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Students take tuneful talents to help others

Lyla Yaner, Senior, is a Music Therapy major from Boulder, Colorado. She has been in the program for four years. "It's verything I could ever want..it's msical and creative and you get to help people. Every day is different and exciting. Wonderful things happen," says Yaner, "It's an amazing program. You get double the clincal experience than the national board requres." Marlena Skrobe//Contributing Photographer

At the Frost School of Music, students are using their tuneful talents to assist others in the community.

The University of Miami is now one of a few schools in the U.S. where students can major in music therapy. The small but growing program allows its 40-plus students to combine two of their passions.

“I love the fact that it’s a helping profession within the field of music,” said freshman Meagan Kling, who is majoring in music therapy.

Despite its rising popularity, music therapy did not take off as a profession in the United States until the 1940s.

The health care profession uses music as a tool to address physical, emotional, cognitive and social problems, according to the American Music Therapy Association.

Board-certified therapists use their talents to sing and play instruments that create sounds to help their patients in a number of ways, including self-expression, social interaction, reality awareness, improved motor functioning and stress reduction.

Program director Shannon de l’Etoile draws on her experience as a therapist to teach her students.

“My teaching is motivated by both students and clients,” she said.  “I recall all of the clients with whom I have worked with as a therapist, such as a child with autism, a man with schizophrenia or a young woman who unexpectedly experienced a stroke.”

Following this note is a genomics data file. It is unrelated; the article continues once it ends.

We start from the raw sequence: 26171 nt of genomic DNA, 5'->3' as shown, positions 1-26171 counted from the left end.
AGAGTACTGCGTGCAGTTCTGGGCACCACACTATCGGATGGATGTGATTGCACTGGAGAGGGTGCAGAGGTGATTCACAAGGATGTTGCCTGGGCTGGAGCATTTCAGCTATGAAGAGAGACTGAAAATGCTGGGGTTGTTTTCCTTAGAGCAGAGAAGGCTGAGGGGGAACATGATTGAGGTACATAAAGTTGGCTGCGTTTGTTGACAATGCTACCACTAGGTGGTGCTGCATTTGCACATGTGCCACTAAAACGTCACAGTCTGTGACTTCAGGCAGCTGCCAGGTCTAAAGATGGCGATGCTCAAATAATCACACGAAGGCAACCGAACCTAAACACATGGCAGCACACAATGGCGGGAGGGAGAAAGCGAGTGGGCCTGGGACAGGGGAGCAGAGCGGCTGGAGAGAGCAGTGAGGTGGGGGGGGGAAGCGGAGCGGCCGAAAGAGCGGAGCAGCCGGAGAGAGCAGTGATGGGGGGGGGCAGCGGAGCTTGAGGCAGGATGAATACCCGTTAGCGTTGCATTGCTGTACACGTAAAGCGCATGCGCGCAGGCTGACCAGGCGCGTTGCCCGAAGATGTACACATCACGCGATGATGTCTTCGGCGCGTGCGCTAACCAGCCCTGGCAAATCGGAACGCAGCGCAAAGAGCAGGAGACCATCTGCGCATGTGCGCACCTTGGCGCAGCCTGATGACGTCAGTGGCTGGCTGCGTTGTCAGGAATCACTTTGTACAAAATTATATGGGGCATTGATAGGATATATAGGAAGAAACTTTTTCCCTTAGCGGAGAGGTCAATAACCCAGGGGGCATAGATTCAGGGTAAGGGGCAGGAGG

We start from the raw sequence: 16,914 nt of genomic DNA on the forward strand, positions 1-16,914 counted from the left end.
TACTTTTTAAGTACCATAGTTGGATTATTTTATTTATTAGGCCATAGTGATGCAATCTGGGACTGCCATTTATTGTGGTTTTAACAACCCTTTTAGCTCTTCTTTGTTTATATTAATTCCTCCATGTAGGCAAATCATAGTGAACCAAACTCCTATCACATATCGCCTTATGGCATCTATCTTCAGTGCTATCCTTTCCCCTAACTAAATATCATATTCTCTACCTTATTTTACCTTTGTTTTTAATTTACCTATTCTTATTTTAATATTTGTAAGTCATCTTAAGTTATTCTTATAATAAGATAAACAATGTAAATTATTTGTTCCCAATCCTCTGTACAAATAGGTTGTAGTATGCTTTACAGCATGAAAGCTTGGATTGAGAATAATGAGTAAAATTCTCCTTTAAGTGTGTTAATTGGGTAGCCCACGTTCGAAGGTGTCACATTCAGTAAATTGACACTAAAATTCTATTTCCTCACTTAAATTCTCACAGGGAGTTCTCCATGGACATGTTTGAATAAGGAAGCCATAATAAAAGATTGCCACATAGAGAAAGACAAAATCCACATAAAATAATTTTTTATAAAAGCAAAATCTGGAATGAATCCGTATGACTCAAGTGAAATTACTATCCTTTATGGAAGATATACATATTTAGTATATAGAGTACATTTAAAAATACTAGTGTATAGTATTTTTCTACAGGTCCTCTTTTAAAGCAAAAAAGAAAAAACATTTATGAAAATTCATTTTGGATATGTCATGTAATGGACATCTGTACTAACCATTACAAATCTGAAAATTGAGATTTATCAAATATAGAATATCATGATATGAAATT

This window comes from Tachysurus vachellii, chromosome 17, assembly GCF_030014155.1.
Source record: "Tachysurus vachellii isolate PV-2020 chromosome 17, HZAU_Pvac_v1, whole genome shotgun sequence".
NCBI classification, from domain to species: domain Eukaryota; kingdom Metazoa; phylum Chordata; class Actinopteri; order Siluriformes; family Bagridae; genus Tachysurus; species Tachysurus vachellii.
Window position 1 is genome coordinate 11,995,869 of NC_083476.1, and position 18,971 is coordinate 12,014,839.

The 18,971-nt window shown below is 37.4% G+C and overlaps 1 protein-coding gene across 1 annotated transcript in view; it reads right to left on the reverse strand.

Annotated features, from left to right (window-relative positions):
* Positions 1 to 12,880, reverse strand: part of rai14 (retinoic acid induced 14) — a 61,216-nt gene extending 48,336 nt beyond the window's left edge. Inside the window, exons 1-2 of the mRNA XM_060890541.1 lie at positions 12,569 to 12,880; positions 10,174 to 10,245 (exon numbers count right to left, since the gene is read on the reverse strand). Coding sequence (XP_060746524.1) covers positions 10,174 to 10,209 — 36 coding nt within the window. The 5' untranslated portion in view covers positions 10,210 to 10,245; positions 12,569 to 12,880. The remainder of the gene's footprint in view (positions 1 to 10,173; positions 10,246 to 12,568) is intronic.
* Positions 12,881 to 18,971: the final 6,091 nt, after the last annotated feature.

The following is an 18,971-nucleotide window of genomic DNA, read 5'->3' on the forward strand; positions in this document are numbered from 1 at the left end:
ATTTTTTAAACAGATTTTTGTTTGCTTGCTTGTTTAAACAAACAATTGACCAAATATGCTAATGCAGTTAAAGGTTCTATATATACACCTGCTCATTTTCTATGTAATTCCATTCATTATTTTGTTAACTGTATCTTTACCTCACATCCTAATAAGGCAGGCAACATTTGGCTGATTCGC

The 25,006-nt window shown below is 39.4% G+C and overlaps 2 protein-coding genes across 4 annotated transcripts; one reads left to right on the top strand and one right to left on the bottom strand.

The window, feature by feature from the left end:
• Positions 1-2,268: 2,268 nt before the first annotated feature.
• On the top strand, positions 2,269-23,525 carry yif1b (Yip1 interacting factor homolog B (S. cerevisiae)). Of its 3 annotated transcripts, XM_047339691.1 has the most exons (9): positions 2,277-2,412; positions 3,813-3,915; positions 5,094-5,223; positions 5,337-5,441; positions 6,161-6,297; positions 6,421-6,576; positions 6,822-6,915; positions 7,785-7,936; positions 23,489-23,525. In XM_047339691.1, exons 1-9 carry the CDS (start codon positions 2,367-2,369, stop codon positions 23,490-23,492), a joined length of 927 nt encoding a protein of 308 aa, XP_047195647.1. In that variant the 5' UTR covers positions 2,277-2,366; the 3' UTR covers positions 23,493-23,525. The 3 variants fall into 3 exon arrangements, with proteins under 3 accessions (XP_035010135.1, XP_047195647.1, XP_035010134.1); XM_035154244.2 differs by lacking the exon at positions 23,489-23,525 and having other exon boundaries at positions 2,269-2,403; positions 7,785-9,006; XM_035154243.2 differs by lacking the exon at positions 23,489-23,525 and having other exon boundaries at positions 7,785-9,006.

According to de l’Etoile, the program has gained greater recognition in recent years. This is mostly because of brain imaging studies that allow therapists to pinpoint exactly how they are helping their patients.

Music therapy majors take a variety of courses that develop their knowledge of music, human behavior and different approaches to therapy.

After finishing four years of coursework, they intern for six months in the U.S.  After that, they must pass a certification board exam to receive the credentials that allow them to practice at hospitals, schools and nursing homes.

Freshman Emily Minkow, who is majoring in music therapy,  is looking forward to doing on-site clinical work.

“I am looking forward to starting my practicum next year and watching the music therapist’s interventions,” she said. “The classes we are required to take are fascinating, and I have already learned more than I could have imagined.”

UM students receive twice the amount of clinical training that is required by national standards.  The majority of the training takes place at the Miller School of Medicine.

Each therapy session differs based on the scenario.  The client has specific goals, objectives and a general therapeutic plan that the therapist designs.  It is the therapist’s job to lay out all of the following, test them and change or adjust them accordingly.

For senior Lyla Yaner, the experience is one of the main reasons she loves the program.

“It’s everything I could ever want. It’s musical and creative, and you get to help people,” she said. “Every day is different and exciting.”

UM alumna and music therapist Amy Kalas started as a music education major and switched to music therapy when she realized teaching wasn’t for her.

“The program is fantastic,” she said. “It prepares you well with the six practicums in different areas around Miami, serving different populations.”

She currently works for United Cerebral Palsy, which helps kids with special needs.

“My passion is music and helping people,” Kalas said. “It was my dream job.”

August 2, 2012

Reporters

Laurasia Mattingly


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